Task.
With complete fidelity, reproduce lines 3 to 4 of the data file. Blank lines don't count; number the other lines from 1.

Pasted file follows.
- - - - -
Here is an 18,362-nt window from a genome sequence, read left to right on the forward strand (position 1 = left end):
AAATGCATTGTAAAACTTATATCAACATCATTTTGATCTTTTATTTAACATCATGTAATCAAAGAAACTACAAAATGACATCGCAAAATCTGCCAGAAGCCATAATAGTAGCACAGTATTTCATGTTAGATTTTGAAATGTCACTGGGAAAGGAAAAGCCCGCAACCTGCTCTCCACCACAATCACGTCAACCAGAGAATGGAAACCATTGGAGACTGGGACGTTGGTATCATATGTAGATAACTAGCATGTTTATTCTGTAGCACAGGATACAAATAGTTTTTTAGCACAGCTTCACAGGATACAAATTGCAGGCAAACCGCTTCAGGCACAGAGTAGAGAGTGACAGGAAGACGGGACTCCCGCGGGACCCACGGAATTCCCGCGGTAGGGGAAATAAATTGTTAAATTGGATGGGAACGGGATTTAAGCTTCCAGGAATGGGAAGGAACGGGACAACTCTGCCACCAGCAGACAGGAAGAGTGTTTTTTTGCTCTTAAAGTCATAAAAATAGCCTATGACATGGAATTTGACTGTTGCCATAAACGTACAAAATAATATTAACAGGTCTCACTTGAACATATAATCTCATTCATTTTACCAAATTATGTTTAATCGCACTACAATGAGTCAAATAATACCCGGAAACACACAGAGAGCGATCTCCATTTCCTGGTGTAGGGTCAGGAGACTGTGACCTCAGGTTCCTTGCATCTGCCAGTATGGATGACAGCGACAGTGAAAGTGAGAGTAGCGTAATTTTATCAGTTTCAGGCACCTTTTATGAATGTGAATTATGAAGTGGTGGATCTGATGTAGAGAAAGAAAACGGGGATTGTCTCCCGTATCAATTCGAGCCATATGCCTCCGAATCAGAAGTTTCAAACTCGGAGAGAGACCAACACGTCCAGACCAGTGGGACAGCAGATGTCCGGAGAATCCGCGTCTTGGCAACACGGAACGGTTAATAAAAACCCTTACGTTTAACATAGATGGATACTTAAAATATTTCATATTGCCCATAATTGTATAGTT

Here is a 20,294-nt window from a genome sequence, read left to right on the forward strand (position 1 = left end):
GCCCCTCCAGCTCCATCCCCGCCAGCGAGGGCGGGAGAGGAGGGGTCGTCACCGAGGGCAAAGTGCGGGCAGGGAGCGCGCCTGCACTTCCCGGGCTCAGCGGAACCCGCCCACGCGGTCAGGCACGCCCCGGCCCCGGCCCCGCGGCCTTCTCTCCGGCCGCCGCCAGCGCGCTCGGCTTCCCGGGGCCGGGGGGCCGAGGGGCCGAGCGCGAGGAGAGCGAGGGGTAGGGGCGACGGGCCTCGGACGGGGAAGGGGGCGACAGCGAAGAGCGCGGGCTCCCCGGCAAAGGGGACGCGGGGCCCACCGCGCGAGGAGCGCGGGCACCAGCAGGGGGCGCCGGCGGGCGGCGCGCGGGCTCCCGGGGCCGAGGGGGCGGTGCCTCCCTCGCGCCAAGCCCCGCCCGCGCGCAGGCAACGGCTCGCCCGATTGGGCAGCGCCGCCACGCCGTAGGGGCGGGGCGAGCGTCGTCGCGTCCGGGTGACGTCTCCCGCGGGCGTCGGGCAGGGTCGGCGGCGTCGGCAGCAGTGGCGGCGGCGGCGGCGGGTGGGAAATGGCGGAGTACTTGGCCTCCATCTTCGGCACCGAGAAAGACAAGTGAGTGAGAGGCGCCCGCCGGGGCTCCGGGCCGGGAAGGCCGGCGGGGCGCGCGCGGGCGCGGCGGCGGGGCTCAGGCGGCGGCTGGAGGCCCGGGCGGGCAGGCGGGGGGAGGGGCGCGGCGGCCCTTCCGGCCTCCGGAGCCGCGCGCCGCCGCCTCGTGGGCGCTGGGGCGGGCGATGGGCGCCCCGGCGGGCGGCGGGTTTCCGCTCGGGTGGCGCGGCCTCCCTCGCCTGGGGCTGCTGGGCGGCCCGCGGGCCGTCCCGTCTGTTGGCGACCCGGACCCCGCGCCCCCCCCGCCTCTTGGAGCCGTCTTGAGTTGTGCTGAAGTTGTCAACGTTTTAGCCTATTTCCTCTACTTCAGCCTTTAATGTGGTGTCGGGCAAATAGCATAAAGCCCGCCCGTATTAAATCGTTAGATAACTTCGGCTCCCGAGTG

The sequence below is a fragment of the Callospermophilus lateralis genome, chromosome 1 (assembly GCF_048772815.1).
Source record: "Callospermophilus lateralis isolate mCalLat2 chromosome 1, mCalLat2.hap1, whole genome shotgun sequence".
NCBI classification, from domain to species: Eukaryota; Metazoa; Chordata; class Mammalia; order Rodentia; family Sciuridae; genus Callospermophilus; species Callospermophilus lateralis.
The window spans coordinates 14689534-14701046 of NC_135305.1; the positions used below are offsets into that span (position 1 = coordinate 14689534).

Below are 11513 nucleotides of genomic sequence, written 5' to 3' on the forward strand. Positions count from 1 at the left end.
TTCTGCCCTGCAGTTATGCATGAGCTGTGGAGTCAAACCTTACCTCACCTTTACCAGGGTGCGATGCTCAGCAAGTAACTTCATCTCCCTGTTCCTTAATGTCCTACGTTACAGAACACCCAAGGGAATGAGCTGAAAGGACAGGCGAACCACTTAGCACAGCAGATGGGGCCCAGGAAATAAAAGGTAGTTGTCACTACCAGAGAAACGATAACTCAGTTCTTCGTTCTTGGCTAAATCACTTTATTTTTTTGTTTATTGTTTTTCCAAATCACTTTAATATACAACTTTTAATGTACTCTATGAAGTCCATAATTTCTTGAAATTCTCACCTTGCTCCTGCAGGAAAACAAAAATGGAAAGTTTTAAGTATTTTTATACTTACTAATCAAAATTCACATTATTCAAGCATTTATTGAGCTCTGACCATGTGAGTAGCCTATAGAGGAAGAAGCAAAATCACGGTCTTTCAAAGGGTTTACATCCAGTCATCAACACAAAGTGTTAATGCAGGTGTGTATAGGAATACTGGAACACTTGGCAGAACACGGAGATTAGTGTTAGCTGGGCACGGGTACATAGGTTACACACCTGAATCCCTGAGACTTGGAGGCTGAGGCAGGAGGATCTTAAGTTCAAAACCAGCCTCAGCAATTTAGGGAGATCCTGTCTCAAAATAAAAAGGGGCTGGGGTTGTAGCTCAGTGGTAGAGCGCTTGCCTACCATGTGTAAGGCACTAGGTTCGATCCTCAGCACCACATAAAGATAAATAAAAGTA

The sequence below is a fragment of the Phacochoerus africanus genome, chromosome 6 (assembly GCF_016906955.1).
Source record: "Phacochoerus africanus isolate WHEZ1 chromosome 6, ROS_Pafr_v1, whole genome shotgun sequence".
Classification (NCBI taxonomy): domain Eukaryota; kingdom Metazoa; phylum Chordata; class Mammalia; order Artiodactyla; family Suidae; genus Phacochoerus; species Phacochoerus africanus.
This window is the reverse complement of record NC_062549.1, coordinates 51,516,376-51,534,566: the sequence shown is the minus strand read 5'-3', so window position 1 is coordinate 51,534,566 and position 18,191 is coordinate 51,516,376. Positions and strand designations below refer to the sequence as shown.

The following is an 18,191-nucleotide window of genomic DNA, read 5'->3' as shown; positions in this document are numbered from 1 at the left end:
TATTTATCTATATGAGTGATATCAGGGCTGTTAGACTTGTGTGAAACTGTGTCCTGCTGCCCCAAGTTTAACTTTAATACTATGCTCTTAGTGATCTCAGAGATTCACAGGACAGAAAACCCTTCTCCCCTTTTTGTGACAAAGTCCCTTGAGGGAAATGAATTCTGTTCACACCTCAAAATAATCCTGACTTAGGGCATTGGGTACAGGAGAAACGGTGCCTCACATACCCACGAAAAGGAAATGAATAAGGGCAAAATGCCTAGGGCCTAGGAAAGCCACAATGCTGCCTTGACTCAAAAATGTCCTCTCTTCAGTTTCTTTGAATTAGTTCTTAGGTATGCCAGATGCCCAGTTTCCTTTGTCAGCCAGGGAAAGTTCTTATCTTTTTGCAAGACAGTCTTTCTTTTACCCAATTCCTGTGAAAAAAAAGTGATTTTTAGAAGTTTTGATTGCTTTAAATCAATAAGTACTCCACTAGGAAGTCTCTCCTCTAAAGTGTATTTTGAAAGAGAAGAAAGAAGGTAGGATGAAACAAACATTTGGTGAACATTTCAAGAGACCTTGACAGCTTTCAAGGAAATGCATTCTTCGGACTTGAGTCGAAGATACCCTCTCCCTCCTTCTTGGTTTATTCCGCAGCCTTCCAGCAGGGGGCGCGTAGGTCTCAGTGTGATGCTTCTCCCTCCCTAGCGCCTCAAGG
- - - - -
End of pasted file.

Here is a 20,294-nt window from a genome sequence, read left to right on the forward strand (position 1 = left end):
GCCCCTCCAGCTCCATCCCCGCCAGCGAGGGCGGGAGAGGAGGGGTCGTCACCGAGGGCAAAGTGCGGGCAGGGAGCGCGCCTGCACTTCCCGGGCTCAGCGGAACCCGCCCACGCGGTCAGGCACGCCCCGGCCCCGGCCCCGCGGCCTTCTCTCCGGCCGCCGCCAGCGCGCTCGGCTTCCCGGGGCCGGGGGGCCGAGGGGCCGAGCGCGAGGAGAGCGAGGGGTAGGGGCGACGGGCCTCGGACGGGGAAGGGGGCGACAGCGAAGAGCGCGGGCTCCCCGGCAAAGGGGACGCGGGGCCCACCGCGCGAGGAGCGCGGGCACCAGCAGGGGGCGCCGGCGGGCGGCGCGCGGGCTCCCGGGGCCGAGGGGGCGGTGCCTCCCTCGCGCCAAGCCCCGCCCGCGCGCAGGCAACGGCTCGCCCGATTGGGCAGCGCCGCCACGCCGTAGGGGCGGGGCGAGCGTCGTCGCGTCCGGGTGACGTCTCCCGCGGGCGTCGGGCAGGGTCGGCGGCGTCGGCAGCAGTGGCGGCGGCGGCGGCGGGTGGGAAATGGCGGAGTACTTGGCCTCCATCTTCGGCACCGAGAAAGACAAGTGAGTGAGAGGCGCCCGCCGGGGCTCCGGGCCGGGAAGGCCGGCGGGGCGCGCGCGGGCGCGGCGGCGGGGCTCAGGCGGCGGCTGGAGGCCCGGGCGGGCAGGCGGGGGGAGGGGCGCGGCGGCCCTTCCGGCCTCCGGAGCCGCGCGCCGCCGCCTCGTGGGCGCTGGGGCGGGCGATGGGCGCCCCGGCGGGCGGCGGGTTTCCGCTCGGGTGGCGCGGCCTCCCTCGCCTGGGGCTGCTGGGCGGCCCGCGGGCCGTCCCGTCTGTTGGCGACCCGGACCCCGCGCCCCCCCCGCCTCTTGGAGCCGTCTTGAGTTGTGCTGAAGTTGTCAACGTTTTAGCCTATTTCCTCTACTTCAGCCTTTAATGTGGTGTCGGGCAAATAGCATAAAGCCCGCCCGTATTAAATCGTTAGATAACTTCGGCTCCCGAGTG